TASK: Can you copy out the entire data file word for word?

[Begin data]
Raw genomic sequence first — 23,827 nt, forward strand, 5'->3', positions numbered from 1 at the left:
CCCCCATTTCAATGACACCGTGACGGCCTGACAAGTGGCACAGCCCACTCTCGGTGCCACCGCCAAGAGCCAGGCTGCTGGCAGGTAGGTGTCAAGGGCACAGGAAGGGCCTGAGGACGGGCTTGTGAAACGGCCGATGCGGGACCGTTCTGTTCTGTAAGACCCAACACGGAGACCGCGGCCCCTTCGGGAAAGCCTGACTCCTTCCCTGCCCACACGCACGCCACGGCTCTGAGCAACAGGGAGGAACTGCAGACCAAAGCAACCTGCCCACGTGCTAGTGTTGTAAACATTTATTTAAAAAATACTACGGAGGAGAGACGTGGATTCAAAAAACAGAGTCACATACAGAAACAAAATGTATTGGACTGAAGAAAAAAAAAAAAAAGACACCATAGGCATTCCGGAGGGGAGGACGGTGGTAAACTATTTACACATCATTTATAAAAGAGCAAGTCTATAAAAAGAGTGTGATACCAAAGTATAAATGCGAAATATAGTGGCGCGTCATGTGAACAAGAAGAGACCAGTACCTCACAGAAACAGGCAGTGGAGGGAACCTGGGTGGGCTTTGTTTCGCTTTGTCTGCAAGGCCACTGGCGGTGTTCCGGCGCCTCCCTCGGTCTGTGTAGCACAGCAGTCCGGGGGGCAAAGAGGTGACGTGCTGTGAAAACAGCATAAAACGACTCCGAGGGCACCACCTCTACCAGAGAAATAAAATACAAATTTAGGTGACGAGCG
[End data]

Raw genomic sequence first — 23,827 nt, forward strand, 5'->3', positions numbered from 1 at the left:
CCCCCATTTCAATGACACCGTGACGGCCTGACAAGTGGCACAGCCCACTCTCGGTGCCACCGCCAAGAGCCAGGCTGCTGGCAGGTAGGTGTCAAGGGCACAGGAAGGGCCTGAGGACGGGCTTGTGAAACGGCCGATGCGGGACCGTTCTGTTCTGTAAGACCCAACACGGAGACCGCGGCCCCTTCGGGAAAGCCTGACTCCTTCCCTGCCCACACGCACGCCACGGCTCTGAGCAACAGGGAGGAACTGCAGACCAAAGCAACCTGCCCACGTGCTAGTGTTGTAAACATTTATTTAAAAAATACTACGGAGGAGAGACGTGGATTCAAAAAACAGAGTCACATACAGAAACAAAATGTATTGGACTGAAGAAAAAAAAAAAAAAGACACCATAGGCATTCCGGAGGGGAGGACGGTGGTAAACTATTTACACATCATTTATAAAAGAGCAAGTCTATAAAAAGAGTGTGATACCAAAGTATAAATGCGAAATATAGTGGCGCGTCATGTGAACAAGAAGAGACCAGTACCTCACAGAAACAGGCAGTGGAGGGAACCTGGGTGGGCTTTGTTTCGCTTTGTCTGCAAGGCCACTGGCGGTGTTCCGGCGCCTCCCTCGGTCTGTGTAGCACAGCAGTCCGGGGGGCAAAGAGGTGACGTGCTGTGAAAACAGCATAAAACGACTCCGAGGGCACCACCTCTACCAGAGAAATAAAATACAAATTTAGGTGACGAGCG